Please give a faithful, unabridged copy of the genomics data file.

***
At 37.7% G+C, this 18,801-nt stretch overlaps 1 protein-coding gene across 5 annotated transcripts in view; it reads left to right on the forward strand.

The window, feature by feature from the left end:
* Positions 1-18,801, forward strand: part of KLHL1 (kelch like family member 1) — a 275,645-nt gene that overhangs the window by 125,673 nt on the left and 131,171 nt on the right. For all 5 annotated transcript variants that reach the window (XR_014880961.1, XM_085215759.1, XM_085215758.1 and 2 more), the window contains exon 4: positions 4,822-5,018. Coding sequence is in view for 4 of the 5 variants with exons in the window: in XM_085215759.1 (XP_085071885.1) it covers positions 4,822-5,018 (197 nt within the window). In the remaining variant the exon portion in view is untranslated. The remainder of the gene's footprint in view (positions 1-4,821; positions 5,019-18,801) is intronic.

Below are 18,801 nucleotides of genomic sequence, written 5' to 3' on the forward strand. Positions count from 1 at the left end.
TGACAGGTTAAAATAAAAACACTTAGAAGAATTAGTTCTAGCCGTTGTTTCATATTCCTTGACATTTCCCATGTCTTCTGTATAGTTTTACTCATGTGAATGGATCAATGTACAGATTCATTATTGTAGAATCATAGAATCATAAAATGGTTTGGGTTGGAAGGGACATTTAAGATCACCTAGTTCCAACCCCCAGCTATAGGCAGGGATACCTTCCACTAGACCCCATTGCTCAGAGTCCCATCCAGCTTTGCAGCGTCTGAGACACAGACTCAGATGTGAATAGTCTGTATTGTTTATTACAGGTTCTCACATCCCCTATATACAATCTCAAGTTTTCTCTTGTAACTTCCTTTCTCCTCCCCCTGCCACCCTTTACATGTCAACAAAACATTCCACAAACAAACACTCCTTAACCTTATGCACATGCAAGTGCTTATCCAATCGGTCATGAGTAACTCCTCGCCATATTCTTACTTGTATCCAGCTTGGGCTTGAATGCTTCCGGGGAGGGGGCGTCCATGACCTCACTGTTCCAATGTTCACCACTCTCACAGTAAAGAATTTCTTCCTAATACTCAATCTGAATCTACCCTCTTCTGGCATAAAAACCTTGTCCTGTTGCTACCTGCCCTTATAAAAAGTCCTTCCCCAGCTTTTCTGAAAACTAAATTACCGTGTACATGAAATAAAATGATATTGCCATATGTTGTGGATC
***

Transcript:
At 37.7% G+C, this 18,801-nt stretch overlaps 1 protein-coding gene across 5 annotated transcripts in view; it reads left to right on the forward strand.

The window, feature by feature from the left end:
* Positions 1-18,801, forward strand: part of KLHL1 (kelch like family member 1) — a 275,645-nt gene that overhangs the window by 125,673 nt on the left and 131,171 nt on the right. For all 5 annotated transcript variants that reach the window (XR_014880961.1, XM_085215759.1, XM_085215758.1 and 2 more), the window contains exon 4: positions 4,822-5,018. Coding sequence is in view for 4 of the 5 variants with exons in the window: in XM_085215759.1 (XP_085071885.1) it covers positions 4,822-5,018 (197 nt within the window). In the remaining variant the exon portion in view is untranslated. The remainder of the gene's footprint in view (positions 1-4,821; positions 5,019-18,801) is intronic.

Below are 18,801 nucleotides of genomic sequence, written 5' to 3' on the forward strand. Positions count from 1 at the left end.
TGACAGGTTAAAATAAAAACACTTAGAAGAATTAGTTCTAGCCGTTGTTTCATATTCCTTGACATTTCCCATGTCTTCTGTATAGTTTTACTCATGTGAATGGATCAATGTACAGATTCATTATTGTAGAATCATAGAATCATAAAATGGTTTGGGTTGGAAGGGACATTTAAGATCACCTAGTTCCAACCCCCAGCTATAGGCAGGGATACCTTCCACTAGACCCCATTGCTCAGAGTCCCATCCAGCTTTGCAGCGTCTGAGACACAGACTCAGATGTGAATAGTCTGTATTGTTTATTACAGGTTCTCACATCCCCTATATACAATCTCAAGTTTTCTCTTGTAACTTCCTTTCTCCTCCCCCTGCCACCCTTTACATGTCAACAAAACATTCCACAAACAAACACTCCTTAACCTTATGCACATGCAAGTGCTTATCCAATCGGTCATGAGTAACTCCTCGCCATATTCTTACTTGTATCCAGCTTGGGCTTGAATGCTTCCGGGGAGGGGGCGTCCATGACCTCACTGTTCCAATGTTCACCACTCTCACAGTAAAGAATTTCTTCCTAATACTCAATCTGAATCTACCCTCTTCTGGCATAAAAACCTTGTCCTGTTGCTACCTGCCCTTATAAAAAGTCCTTCCCCAGCTTTTCTGAAAACTAAATTACCGTGTACATGAAATAAAATGATATTGCCATATGTTGTGGATC